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John Walkup is among the Otter Tail County black powder enthusiasts looking forward to the rifle demonstrations at the rendezvous. Walkup, who lives near Fergus Falls, exhibits his Connecticut Valley Arms Optima black powder 50-caliber rifle.
Tom Hintgen/FOCUS
John Walkup is among the Otter Tail County black powder enthusiasts looking forward to the rifle demonstrations at the rendezvous. Walkup, who lives near Fergus Falls, exhibits his Connecticut Valley Arms Optima black powder 50-caliber rifle. Tom Hintgen/FOCUS

Learn to hunt like the early settlers: Black Powder Mountaineers Rendezvous returns to Perham

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entertainment Perham, 56573

Perham Minnesota 222 2nd Avenue SE 56573

People who want to get a taste of what early settlers experienced, including the use of black powder rifles and muzzle loading, can fulfill their wishes by visiting the Black Powder Mountaineers Rendezvous, happening this Saturday and Sunday, Aug. 18-19, at Pioneer Village Park just north of Perham.

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The festival celebrates the first settlers of the area. Visitors will be able to wander through the primitive camp and interact with members of the Lake Country Mountaineers Black Powder Club. All the historical buildings and the store at Pioneer Village will be open to see, meals will be served and a dance will take place.

"It's something I look forward to every year," said Pat Hodnefield of Vergas, past president of the Lake Country Mountaineers Black Powder Club and still a member of the organization. "This year we'll again have close to 90 camps with black powder enthusiasts coming from throughout Minnesota and the two Dakotas."

Visitors will be able to witness black powder demonstrations and talk to individuals who know what it was like to hunt like the early settlers in the 1800s. They will learn about flintlock weapons, popular with black powder shooting enthusiasts.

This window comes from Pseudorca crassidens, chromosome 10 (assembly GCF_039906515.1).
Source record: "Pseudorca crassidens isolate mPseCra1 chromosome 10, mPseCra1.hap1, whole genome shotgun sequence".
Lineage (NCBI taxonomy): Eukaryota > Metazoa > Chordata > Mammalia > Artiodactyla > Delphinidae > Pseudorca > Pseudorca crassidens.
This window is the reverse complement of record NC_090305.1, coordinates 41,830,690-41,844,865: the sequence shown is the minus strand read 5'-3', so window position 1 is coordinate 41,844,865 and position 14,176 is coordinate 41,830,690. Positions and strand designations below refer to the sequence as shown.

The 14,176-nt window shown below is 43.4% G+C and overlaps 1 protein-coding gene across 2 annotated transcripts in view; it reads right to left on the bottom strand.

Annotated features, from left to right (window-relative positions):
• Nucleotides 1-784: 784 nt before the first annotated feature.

"Many of us will be setting up our camps on Friday, Aug. 17," said Hodnefield. "We'll be on hand to visit with people from 9 a.m. to 4 p.m. on Saturday and from 9 to 1 p.m. on Sunday. Just after 1 p.m. on the final day, we'll present our awards and have our closing ceremony."

On Saturday, festival events will begin at 7 a.m. with a variety of vendors on site and a breakfast served.

The General Store will be open all day, offering snacks, beverages and ice cream, as well as souvenirs.

A horseshoe tourney will take place at noon, and there will be a beer garden by the ballroom.

Lunch will be served at about 1 p.m., and beer and brats will be served starting at 5 p.m.

A dance in the ballroom will wrap up the night, starting at 8 p.m. and going until midnight.

Breakfast will be served again on Sunday, and vendors will continue to sell their wares.

The Lake Country Mountaineers informally started in the mid-1970s, holding black powder demonstrations each year and then expanding when those became organized black powder shoots held every June and August.   

 By 1980, the participants decided to start a club. During the first meeting, the club was given the name Lake Country Mountaineers Inc.  The club's first five members were Dale Wright, Jerry Greenwood, Bill Rose, Alfred Dewey and Jerry Lucking. 

A lease from the city for some land adjacent to the Pioneer Grounds was given to the newly created club and organizing for the first Rendezvous began.  The August shoot date was chosen for the event, and the June shoot was eliminated. 

Wright remembers their first 'teepee,' consisting of poles, truck tarps and a log chain to wrap around the top to hold on the tarps. They also had trophies and ribbons for the shoot.

The third year the club had a real teepee brought by Cam Stale from Staples. Wright remembers the members standing around it thinking, "This is pretty great."

The current clubhouse (a log barn) was moved into place in 1983. Work is continuing to maintain this historic structure. 

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